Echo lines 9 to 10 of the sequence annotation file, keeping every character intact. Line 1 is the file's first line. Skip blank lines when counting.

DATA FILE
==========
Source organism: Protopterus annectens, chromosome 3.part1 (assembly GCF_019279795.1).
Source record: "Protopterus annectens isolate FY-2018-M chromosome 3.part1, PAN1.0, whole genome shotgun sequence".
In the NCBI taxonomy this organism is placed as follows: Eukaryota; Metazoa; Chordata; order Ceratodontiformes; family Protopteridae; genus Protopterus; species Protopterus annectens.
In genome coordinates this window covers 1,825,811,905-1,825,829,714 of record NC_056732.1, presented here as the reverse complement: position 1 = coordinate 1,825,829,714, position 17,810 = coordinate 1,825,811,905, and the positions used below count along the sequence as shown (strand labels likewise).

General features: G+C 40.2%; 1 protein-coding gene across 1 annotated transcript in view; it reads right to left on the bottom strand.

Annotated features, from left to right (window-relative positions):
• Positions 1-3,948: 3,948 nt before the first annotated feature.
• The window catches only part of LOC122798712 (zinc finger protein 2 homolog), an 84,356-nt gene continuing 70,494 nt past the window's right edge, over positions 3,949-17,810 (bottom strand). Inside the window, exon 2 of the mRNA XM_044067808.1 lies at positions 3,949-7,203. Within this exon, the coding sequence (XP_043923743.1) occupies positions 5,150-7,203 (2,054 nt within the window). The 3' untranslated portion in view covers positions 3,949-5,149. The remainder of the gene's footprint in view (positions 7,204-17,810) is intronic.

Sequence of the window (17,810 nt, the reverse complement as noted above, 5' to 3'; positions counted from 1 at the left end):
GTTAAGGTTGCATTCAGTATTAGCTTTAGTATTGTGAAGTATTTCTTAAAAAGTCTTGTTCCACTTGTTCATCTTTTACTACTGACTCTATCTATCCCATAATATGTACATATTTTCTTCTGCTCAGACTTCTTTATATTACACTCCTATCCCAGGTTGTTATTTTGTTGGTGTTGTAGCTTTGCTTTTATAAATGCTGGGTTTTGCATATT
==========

Sequence of the window (17,810 nt, the reverse complement as noted above, 5' to 3'; positions counted from 1 at the left end):
GTTAAGGTTGCATTCAGTATTAGCTTTAGTATTGTGAAGTATTTCTTAAAAAGTCTTGTTCCACTTGTTCATCTTTTACTACTGACTCTATCTATCCCATAATATGTACATATTTTCTTCTGCTCAGACTTCTTTATATTACACTCCTATCCCAGGTTGTTATTTTGTTGGTGTTGTAGCTTTGCTTTTATAAATGCTGGGTTTTGCATATT